The severity of these penalties may deter truck driver impairment, explaining the relatively low rate of incidents involving drunk truck driving. Unfortunately, although stiff penalties might reduce how many truckers drive after drinking, they do not eliminate the problem. Commercial truck drivers are human, and lapses in judgment can lead to poor decision-making.

Drunk Truck Driving Dangers

What happens when a trucker has a few drinks and decides to drive? To start, being a truck driver doesn’t make a person any less susceptible to the dangerous effects of alcohol. The effects of alcohol impairment include:

  • Slowed reaction times;
  • Impaired judgment and decision-making;
  • Compromised motor control;
  • Blurred or altered vision; and
  • Lowered inhibitions against engaging in risky behavior.

Behind the wheel, for all drivers, the effects of alcohol impairment may result in:

  • An increased distance required to stop;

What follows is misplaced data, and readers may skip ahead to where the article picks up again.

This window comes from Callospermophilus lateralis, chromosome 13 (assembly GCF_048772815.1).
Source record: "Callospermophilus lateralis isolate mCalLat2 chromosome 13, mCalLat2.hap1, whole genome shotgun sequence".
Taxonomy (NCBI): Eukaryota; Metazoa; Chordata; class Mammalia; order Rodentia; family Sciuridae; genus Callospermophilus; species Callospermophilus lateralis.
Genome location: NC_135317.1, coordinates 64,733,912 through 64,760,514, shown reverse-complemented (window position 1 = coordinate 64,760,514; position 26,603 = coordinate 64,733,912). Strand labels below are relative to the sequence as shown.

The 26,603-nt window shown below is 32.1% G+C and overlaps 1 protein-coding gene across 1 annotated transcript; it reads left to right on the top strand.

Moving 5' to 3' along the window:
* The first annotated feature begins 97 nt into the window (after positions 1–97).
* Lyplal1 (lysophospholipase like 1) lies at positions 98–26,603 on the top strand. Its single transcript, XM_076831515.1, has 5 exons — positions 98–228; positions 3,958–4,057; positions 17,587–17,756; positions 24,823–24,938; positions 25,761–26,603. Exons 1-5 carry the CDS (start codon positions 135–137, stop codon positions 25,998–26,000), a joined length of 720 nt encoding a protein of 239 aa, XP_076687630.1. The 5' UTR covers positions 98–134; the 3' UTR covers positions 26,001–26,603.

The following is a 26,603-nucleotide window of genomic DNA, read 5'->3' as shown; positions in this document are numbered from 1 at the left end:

• A failure to recognize and abide by road signage and other traffic control devices;
  • Weaving, swerving, and running off the road;
  • The inability to perceive other vehicles or pedestrians; and
  • Speeding, dangerous passing, and other aggressive driving.

Common Causes of Drunk Truck Driver Accidents

Commercial truck and passenger car accidents have more or less the same causes. However, commercial truck collisions typically have more severe consequences. Common causes of drunk truck driving crashes include:

  • Blind spot accidents. Even at their most alert, many truckers struggle to keep track of vehicles in and around their blind spots. Commercial trucks have “No Zones” that limit visibility extending 20 feet in front of the cab and 30 feet behind a trailer. And, one lane width to the left of the truck, and two lane widths to the right of the truck. Monitoring vehicles entering and exiting the “No Zones” requires extensive skill and concentration. A moment of inattention can lead to a truck driver’s unawareness of a nearby vehicle. Monitoring blind spots is a difficult task for sober truck drivers. You can imagine the task only becomes more difficult to perform after a few drinks.